That could only be accuentuated in the future as major energy projects come on stream , transport corridor become fully active and the US leave Afgahnistan.

    The West is basing its presence upon banana republics with small populations.

    Strategically the west is in the loser team.

  29. nico says:

    Misrer 20%,

    That is why they need to be debunked and sharply critized for their failed policies.

    I cannot understand the silence, when the failure is so obvious and the consequences so disastrous for the US position.

    When the failure is hidden behind yet more lies and deception it needs to be answered to with strong words. Not nice speeches.

    And please, spare me the zionists.
    They should be as unhappy as the others.

  30. Fiorangela says:

    Atlantic Council serves as the echo chamber for Ray Takeyh’s distorted view of Iran and what US “strategy” toward Iran ought to be —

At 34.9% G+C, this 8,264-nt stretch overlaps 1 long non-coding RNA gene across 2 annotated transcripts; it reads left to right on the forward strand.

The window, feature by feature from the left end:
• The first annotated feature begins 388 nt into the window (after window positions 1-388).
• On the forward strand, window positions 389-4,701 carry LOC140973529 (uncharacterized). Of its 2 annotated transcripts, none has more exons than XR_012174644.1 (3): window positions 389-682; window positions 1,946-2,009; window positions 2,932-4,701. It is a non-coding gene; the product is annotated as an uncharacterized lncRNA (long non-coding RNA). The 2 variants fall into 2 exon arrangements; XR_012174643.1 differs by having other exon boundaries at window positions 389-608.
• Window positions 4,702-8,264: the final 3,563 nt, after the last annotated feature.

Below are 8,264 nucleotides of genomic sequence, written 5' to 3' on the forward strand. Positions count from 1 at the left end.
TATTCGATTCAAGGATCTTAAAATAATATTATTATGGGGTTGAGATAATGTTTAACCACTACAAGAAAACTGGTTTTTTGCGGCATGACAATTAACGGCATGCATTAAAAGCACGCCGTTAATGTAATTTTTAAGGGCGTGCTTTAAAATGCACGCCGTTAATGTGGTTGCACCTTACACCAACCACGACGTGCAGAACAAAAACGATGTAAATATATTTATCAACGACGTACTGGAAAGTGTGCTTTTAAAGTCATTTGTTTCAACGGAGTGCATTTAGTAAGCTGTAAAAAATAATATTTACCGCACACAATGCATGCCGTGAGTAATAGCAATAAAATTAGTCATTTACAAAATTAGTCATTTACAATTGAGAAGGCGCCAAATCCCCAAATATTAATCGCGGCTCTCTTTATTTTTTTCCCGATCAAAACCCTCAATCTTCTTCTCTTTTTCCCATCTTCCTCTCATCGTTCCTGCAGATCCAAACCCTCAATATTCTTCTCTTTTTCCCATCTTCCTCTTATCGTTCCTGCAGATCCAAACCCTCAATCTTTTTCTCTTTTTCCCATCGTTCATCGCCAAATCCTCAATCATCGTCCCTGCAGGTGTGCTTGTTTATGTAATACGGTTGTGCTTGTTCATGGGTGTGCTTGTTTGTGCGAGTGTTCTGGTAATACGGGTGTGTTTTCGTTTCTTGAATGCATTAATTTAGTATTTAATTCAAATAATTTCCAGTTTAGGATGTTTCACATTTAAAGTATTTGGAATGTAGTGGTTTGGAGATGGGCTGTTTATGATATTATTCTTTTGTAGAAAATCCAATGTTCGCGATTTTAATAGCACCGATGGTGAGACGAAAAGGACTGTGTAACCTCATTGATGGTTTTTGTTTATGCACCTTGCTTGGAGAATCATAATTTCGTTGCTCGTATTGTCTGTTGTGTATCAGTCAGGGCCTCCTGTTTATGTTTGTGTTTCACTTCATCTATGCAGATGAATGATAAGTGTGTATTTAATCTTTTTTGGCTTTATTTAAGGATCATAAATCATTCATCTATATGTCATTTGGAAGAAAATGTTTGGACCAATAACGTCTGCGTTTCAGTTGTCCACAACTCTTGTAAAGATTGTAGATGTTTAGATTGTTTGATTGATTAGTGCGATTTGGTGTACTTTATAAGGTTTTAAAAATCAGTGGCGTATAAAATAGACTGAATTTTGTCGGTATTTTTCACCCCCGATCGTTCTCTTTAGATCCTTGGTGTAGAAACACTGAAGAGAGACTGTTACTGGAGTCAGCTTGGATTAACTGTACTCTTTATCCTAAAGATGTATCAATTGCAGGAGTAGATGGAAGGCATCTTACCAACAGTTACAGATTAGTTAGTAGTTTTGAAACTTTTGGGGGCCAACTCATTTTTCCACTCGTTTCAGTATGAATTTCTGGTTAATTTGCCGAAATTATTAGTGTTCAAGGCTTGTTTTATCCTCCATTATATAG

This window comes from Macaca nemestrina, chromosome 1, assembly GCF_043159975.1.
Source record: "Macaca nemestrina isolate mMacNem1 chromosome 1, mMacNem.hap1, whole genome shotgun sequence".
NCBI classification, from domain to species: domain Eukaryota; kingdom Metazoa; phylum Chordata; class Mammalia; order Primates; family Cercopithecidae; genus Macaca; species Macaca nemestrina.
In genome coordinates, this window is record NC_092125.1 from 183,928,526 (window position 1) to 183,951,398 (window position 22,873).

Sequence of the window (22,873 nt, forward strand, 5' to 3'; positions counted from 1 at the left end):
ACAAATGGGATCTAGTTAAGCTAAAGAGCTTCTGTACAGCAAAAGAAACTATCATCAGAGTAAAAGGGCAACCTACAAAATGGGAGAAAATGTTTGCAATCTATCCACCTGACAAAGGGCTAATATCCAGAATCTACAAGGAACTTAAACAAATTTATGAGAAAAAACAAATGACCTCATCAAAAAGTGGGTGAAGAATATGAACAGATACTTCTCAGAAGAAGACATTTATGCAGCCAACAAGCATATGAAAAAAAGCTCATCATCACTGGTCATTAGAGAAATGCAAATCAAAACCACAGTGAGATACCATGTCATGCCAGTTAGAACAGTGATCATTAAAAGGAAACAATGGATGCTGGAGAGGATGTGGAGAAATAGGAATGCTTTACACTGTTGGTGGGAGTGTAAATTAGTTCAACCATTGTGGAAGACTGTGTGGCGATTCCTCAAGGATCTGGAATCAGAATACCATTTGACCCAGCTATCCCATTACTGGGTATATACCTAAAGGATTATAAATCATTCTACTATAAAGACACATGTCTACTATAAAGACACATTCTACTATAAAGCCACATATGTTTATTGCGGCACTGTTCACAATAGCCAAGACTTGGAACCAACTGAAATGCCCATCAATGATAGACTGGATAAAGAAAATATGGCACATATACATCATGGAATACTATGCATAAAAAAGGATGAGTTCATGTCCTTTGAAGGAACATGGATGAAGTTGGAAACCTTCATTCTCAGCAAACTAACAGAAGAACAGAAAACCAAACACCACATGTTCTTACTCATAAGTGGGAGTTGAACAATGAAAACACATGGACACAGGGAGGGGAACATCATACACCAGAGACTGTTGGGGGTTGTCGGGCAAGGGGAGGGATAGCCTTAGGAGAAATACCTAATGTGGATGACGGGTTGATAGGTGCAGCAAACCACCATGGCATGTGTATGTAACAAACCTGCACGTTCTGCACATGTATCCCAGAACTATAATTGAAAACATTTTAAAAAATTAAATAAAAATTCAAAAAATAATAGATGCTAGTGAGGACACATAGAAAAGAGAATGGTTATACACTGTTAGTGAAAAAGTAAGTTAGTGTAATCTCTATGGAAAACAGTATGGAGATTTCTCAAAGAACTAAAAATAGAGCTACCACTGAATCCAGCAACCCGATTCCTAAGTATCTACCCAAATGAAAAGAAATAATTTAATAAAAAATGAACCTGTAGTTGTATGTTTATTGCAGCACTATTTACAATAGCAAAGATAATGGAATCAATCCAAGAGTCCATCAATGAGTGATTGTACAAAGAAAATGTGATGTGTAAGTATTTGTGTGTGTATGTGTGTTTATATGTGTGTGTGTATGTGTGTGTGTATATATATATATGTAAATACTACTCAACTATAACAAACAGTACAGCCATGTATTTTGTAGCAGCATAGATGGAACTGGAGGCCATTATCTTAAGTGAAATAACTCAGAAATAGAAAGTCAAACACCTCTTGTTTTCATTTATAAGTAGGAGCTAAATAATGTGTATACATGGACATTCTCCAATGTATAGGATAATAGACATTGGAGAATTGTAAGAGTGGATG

Stuart Eizenstat’s role in the Iran Task Force that Atlantic Council undertaken, is particularly troublesome: Eizenstat has been a key contributor to Israel’s Jewish People Policy Planning Institute since its inception (under the chairmanship of Dennis Ross). That is, Eizenstat ha a foot in two camps.

    Further, while “Iran Task Force” is a fairly generic name, it is also the name given to a project run by the World Jewish Congress, which functions under the auspices, and financial support, of Israel’s Ministry of Foreign Affairs (MFA), an office of Israel’s government. In other words, a think tank ostensibly serving American interests is led and staffed, and perhaps partially financed, by the government of Israel, the very state that is most intent on crippling and destroying Iran.